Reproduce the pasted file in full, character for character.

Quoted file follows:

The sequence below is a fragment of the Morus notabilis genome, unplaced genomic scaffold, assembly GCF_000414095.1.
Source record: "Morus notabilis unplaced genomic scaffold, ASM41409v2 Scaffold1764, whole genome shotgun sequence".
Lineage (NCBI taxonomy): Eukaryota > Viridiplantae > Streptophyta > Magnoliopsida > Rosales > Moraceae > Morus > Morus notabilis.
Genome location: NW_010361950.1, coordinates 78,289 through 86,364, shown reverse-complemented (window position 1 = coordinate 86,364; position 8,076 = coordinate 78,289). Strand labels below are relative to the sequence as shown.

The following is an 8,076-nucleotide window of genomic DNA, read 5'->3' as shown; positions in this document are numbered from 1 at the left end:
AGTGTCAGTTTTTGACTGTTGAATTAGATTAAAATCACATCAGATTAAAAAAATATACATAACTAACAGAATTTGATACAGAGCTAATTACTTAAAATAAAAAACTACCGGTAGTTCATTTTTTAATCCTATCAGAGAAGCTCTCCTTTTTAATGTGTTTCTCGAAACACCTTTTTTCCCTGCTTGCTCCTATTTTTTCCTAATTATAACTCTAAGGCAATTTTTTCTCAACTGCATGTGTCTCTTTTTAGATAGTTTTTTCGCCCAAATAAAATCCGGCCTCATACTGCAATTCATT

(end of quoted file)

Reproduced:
The sequence below is a fragment of the Morus notabilis genome, unplaced genomic scaffold, assembly GCF_000414095.1.
Source record: "Morus notabilis unplaced genomic scaffold, ASM41409v2 Scaffold1764, whole genome shotgun sequence".
Lineage (NCBI taxonomy): Eukaryota > Viridiplantae > Streptophyta > Magnoliopsida > Rosales > Moraceae > Morus > Morus notabilis.
Genome location: NW_010361950.1, coordinates 78,289 through 86,364, shown reverse-complemented (window position 1 = coordinate 86,364; position 8,076 = coordinate 78,289). Strand labels below are relative to the sequence as shown.

The following is an 8,076-nucleotide window of genomic DNA, read 5'->3' as shown; positions in this document are numbered from 1 at the left end:
AGTGTCAGTTTTTGACTGTTGAATTAGATTAAAATCACATCAGATTAAAAAAATATACATAACTAACAGAATTTGATACAGAGCTAATTACTTAAAATAAAAAACTACCGGTAGTTCATTTTTTAATCCTATCAGAGAAGCTCTCCTTTTTAATGTGTTTCTCGAAACACCTTTTTTCCCTGCTTGCTCCTATTTTTTCCTAATTATAACTCTAAGGCAATTTTTTCTCAACTGCATGTGTCTCTTTTTAGATAGTTTTTTCGCCCAAATAAAATCCGGCCTCATACTGCAATTCATT